Using Online Social Networks to Build Healthy Communities Anthony Cocciolo ~ Pratt Institute ~ School of Information and Library Science Caron Mineo and Ellen Meier ~ Teachers College, Columbia University ~ Center for Technology and School Change
Professional Development Sample Topic: Developing Engaging Questions Natasha, Jeremy, and I were working on a project after school together last week. I got hungry and pulled out a chocolate bar. Natasha said chocolate is bad for my health. Jeremy said the opposite. He thinks it can be good for me. Who’s right and why? There’s a saying that foods that taste really good must be really bad for you. I don’t think that’s always true. What do you think? Can you give me an example? Before After Can you name three facts about chocolate? Pick a food that tastes good and is good for your health. What did you choose?
52% are presentations of the work from the face-to-face context, 4.3% discussion of current events, 45.7% no question was asked of students, 27.1% a question was asked that would require a one-word response, and 25.7% of questions asked were more complex “how” and “why” questions
For each teacher communication, the quantity of student responses can be characterized as the following: 30% prompted high student response (more than 6 responses), 5.7% prompted medium student response (four to six responses), 27.1% prompted low student response (one-to-three responses), and 37.1% prompted no student response.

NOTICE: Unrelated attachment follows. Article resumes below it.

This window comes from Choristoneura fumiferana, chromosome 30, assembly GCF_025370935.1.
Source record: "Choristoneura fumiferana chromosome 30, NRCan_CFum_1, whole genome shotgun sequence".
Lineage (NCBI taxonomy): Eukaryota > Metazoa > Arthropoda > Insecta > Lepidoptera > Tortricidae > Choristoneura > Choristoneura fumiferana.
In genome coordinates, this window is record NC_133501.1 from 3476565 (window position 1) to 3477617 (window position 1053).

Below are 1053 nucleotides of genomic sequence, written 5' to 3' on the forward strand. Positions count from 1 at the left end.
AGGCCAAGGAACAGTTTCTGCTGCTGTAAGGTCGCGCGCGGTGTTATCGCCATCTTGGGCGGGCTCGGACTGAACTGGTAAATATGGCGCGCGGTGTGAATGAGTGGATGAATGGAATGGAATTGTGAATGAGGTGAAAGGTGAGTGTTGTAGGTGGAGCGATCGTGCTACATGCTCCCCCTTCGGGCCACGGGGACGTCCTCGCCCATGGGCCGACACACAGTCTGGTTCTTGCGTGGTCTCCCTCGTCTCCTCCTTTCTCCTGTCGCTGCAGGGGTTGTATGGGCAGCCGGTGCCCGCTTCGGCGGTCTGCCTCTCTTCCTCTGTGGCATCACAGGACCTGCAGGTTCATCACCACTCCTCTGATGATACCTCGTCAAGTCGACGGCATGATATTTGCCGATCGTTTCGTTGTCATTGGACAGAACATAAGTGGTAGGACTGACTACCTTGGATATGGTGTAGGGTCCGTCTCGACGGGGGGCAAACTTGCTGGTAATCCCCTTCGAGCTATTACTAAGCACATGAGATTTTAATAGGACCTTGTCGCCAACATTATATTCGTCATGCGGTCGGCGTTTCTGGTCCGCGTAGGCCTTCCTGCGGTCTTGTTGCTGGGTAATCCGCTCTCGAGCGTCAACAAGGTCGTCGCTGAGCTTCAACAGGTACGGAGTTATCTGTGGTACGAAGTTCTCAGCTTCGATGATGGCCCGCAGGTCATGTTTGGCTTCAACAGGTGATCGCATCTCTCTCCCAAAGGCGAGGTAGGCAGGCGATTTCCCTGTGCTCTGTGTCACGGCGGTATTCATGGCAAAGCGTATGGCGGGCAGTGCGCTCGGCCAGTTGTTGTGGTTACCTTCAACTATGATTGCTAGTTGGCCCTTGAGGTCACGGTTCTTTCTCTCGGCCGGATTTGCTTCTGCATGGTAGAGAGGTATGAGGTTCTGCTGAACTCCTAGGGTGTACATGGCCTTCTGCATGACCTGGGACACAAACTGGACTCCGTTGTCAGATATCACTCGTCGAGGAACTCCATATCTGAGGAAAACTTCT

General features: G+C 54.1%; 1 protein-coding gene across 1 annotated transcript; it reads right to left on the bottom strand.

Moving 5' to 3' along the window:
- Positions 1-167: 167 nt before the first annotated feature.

Not clear to facilitators that the online social network is used for communication with students in the program, not reporting back to program administrators (e.g., 52% are presentations of the work from the face-to-face context, 45.7% did not ask student anything).
Not engaging questions asked by facilitator:
For example, 27.1% of all facilitator discussion posts were questions that could be answered with a one-word answer (e.g., what is your favorite exercise?). 25.7% of discussion posts were questions that would require more thinking (for example, how and why questions).
Traditional teacher-student model, student responds succinctly to teachers question
The survey results from program facilitators indicate that online social network can support meaningful communication and psycho-social support; however, the content analysis indicates that the types of communication achieved did not reach a level that could be described as “meaningful” communication and psycho-social support.